Jonathan Moreno

Jonathan Moreno

Mind Wars

Find out how neuroscience is changing modern warfare.


Guilt-Free Soldiers?

Jonathan Moreno discusses the application of beta-blockers, which could be used to eliminate Post Traumatic Stress Disorder (PTSD) in military personnel. However, these drugs raise serious ethical concerns, as they would essentially create “guilt-free” soldiers.

In your opinion, do the benefits of relieving PTSD outweigh the potential consequences of creating an army without a conscience?


In this chapter of Mind Wars, Jonathan Moreno says, “Medical and science breakthroughs can also be used for purposes unrelated to the goals of the researchers.” What do you think about this dual use possibility?

Neuroscience Arms Race

Ian Sample from the Guardian blogs about the science of the brain and its role in the wars of the future. Read the article and join the discussion.

07/19 at 02:30 AM
from Internet, a single world without barriers

National security should start by granting civilians their rights like education, health care and freedom to speak and think without the paranoid surveillance (like Carnivore[1] and Echelon[2] surveillance systems) that government inflicts on their own and other citizens. This policy should be the standard policy for US but also for any other government in the world.

Sadly, it seems like it’s not enough to define ethical guidance on mind investigations. Nowadays, even with the Geneva Conventions[3] and Human Rights[4] we still have those shameful Abu Dhabi[5] and Guantanamo Bay[6] cases. It seems that governments are unable to get those practical law applications which are opposed to other corporate economic interest.
Contractor business seems to be the new governments panacea for responsibility outsourcing. The government may outsource some services, but is still responsible for its consequences.

When he says referring to mind technology that “There are many few countries with the capacity we have” I personally feel this asseveration like a déjàvu. Did we heard that before ? Of course ! Do you remember how Enola Gay and the atomic bomb helped the whole humanity ? The fact that someone is the only one who has some special power doesn’t mean that he is going to use it wisely.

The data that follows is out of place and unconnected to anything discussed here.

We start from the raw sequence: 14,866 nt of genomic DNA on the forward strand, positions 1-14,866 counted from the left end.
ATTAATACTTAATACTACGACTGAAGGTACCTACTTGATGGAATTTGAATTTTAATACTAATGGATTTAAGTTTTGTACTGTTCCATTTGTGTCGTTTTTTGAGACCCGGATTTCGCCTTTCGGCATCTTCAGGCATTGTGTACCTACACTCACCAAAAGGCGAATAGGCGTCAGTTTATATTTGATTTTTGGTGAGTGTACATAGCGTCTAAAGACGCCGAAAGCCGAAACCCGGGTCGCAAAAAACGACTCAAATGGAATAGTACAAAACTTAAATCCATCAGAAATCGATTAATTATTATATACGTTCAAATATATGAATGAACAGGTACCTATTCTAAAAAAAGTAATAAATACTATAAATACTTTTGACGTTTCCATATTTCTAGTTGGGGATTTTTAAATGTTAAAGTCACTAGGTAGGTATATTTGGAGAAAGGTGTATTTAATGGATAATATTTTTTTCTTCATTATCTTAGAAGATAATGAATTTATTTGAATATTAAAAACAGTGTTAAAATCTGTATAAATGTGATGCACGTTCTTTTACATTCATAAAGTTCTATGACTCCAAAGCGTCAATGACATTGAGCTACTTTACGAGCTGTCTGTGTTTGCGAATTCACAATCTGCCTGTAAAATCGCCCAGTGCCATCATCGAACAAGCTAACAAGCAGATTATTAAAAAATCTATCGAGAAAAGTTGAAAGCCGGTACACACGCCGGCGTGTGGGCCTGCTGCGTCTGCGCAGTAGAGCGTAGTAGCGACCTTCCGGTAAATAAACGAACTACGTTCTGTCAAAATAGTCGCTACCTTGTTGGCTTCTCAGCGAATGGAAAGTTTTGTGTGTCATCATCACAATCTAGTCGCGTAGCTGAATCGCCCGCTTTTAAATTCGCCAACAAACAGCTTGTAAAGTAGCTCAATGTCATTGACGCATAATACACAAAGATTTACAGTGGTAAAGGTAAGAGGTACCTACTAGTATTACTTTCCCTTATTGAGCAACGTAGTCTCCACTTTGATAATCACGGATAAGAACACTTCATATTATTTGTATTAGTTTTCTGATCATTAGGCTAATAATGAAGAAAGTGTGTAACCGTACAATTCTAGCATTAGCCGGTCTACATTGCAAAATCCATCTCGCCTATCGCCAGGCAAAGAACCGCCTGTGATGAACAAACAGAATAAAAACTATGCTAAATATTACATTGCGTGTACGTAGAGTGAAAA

The most affordable way to give proteins to South Africans is by feeding them with food. With 1/12th of the military budget we would be able to feed the world right NOW ... so why should I believe that war-oriented scientific discoveries will be used for anything else than domination ?


Barkley Pollock
07/22 at 05:42 AM
from Ottawa

Excellent Interview. I’m strongly against that node in the head idea from “Internet messaging.” or other sources.  I fail to see any benefit for that idea. Go to Enhanced University of Canada on facebook.

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11/06 at 05:59 AM
from Pattee West Course Reserves

Very interesting.
The use of technologies will aid man to the extent you predict I think.
The mind is just being considered a frontier.  Control mechanisms, mind expanding drugs and procedures should be available as prescribed intervention on a individual basis.
I can see where beta blockers could benefit persons with PTSD, and other illness, i.e. severe paranoia, rape victims, etc.

Fear and paranoia stop people in their tracts.  Fearful situations become a small hurdles for some people, the same event can be paralyzing for others. PTSD is a debilitating,life altering medical diagnosis.

If half the people today were not operating on fear based motivations regarding the government, greater steps might be taken to unify the country in this time of economic down turn and political unrest.